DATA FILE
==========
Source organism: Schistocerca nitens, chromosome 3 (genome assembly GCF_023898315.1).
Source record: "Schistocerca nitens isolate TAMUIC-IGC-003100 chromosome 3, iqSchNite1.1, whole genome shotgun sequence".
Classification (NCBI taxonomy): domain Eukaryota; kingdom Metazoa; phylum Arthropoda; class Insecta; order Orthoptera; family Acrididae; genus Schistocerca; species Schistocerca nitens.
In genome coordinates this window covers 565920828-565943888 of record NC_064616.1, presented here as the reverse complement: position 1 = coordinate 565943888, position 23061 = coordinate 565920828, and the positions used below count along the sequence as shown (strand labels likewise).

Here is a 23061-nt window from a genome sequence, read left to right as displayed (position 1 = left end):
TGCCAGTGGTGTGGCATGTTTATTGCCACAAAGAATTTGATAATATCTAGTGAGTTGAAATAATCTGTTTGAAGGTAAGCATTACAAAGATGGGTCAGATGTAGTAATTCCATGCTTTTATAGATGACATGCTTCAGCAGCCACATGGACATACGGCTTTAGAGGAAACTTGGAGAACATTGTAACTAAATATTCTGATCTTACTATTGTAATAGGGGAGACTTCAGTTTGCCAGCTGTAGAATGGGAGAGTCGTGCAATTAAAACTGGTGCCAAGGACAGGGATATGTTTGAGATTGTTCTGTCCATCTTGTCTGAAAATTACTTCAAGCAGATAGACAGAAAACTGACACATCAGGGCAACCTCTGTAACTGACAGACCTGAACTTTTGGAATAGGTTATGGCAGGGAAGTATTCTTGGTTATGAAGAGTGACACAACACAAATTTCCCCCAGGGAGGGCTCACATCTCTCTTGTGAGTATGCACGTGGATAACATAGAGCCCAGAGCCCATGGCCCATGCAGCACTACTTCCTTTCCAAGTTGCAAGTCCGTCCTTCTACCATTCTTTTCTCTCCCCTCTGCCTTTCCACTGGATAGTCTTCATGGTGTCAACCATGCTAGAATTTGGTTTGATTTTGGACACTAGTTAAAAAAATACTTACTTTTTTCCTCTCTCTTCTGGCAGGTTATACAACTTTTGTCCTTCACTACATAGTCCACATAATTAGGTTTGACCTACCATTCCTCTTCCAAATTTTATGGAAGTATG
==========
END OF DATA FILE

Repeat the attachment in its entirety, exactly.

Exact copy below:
Source organism: Schistocerca nitens, chromosome 3 (genome assembly GCF_023898315.1).
Source record: "Schistocerca nitens isolate TAMUIC-IGC-003100 chromosome 3, iqSchNite1.1, whole genome shotgun sequence".
Classification (NCBI taxonomy): domain Eukaryota; kingdom Metazoa; phylum Arthropoda; class Insecta; order Orthoptera; family Acrididae; genus Schistocerca; species Schistocerca nitens.
In genome coordinates this window covers 565920828-565943888 of record NC_064616.1, presented here as the reverse complement: position 1 = coordinate 565943888, position 23061 = coordinate 565920828, and the positions used below count along the sequence as shown (strand labels likewise).

Here is a 23061-nt window from a genome sequence, read left to right as displayed (position 1 = left end):
TGCCAGTGGTGTGGCATGTTTATTGCCACAAAGAATTTGATAATATCTAGTGAGTTGAAATAATCTGTTTGAAGGTAAGCATTACAAAGATGGGTCAGATGTAGTAATTCCATGCTTTTATAGATGACATGCTTCAGCAGCCACATGGACATACGGCTTTAGAGGAAACTTGGAGAACATTGTAACTAAATATTCTGATCTTACTATTGTAATAGGGGAGACTTCAGTTTGCCAGCTGTAGAATGGGAGAGTCGTGCAATTAAAACTGGTGCCAAGGACAGGGATATGTTTGAGATTGTTCTGTCCATCTTGTCTGAAAATTACTTCAAGCAGATAGACAGAAAACTGACACATCAGGGCAACCTCTGTAACTGACAGACCTGAACTTTTGGAATAGGTTATGGCAGGGAAGTATTCTTGGTTATGAAGAGTGACACAACACAAATTTCCCCCAGGGAGGGCTCACATCTCTCTTGTGAGTATGCACGTGGATAACATAGAGCCCAGAGCCCATGGCCCATGCAGCACTACTTCCTTTCCAAGTTGCAAGTCCGTCCTTCTACCATTCTTTTCTCTCCCCTCTGCCTTTCCACTGGATAGTCTTCATGGTGTCAACCATGCTAGAATTTGGTTTGATTTTGGACACTAGTTAAAAAAATACTTACTTTTTTCCTCTCTCTTCTGGCAGGTTATACAACTTTTGTCCTTCACTACATAGTCCACATAATTAGGTTTGACCTACCATTCCTCTTCCAAATTTTATGGAAGTATG